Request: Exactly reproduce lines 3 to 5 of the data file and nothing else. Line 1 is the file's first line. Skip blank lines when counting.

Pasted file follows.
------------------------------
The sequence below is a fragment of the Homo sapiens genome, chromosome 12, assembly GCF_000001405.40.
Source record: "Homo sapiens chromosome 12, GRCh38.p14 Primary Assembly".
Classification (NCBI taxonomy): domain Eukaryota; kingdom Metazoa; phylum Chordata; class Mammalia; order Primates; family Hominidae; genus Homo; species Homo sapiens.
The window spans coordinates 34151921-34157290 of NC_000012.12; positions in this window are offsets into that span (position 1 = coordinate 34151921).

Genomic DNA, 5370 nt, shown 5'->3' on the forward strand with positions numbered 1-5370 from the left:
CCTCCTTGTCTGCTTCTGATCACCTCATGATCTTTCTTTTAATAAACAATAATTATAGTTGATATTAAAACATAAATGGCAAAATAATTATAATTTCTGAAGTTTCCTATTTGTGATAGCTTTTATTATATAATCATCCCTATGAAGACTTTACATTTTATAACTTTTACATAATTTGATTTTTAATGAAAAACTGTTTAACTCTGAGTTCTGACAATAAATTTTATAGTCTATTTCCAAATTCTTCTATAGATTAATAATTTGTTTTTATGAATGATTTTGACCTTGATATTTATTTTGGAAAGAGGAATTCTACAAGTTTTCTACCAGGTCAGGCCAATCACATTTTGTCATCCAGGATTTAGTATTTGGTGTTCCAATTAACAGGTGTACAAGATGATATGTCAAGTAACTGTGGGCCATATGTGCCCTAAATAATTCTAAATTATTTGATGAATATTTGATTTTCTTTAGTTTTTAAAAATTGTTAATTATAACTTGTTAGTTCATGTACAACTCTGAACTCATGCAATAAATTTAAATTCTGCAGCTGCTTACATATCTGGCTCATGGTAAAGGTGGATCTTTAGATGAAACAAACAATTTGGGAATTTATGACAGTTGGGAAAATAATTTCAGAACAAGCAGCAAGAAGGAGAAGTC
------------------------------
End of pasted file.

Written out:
Classification (NCBI taxonomy): domain Eukaryota; kingdom Metazoa; phylum Chordata; class Mammalia; order Primates; family Hominidae; genus Homo; species Homo sapiens.
The window spans coordinates 34151921-34157290 of NC_000012.12; positions in this window are offsets into that span (position 1 = coordinate 34151921).

Genomic DNA, 5370 nt, shown 5'->3' on the forward strand with positions numbered 1-5370 from the left: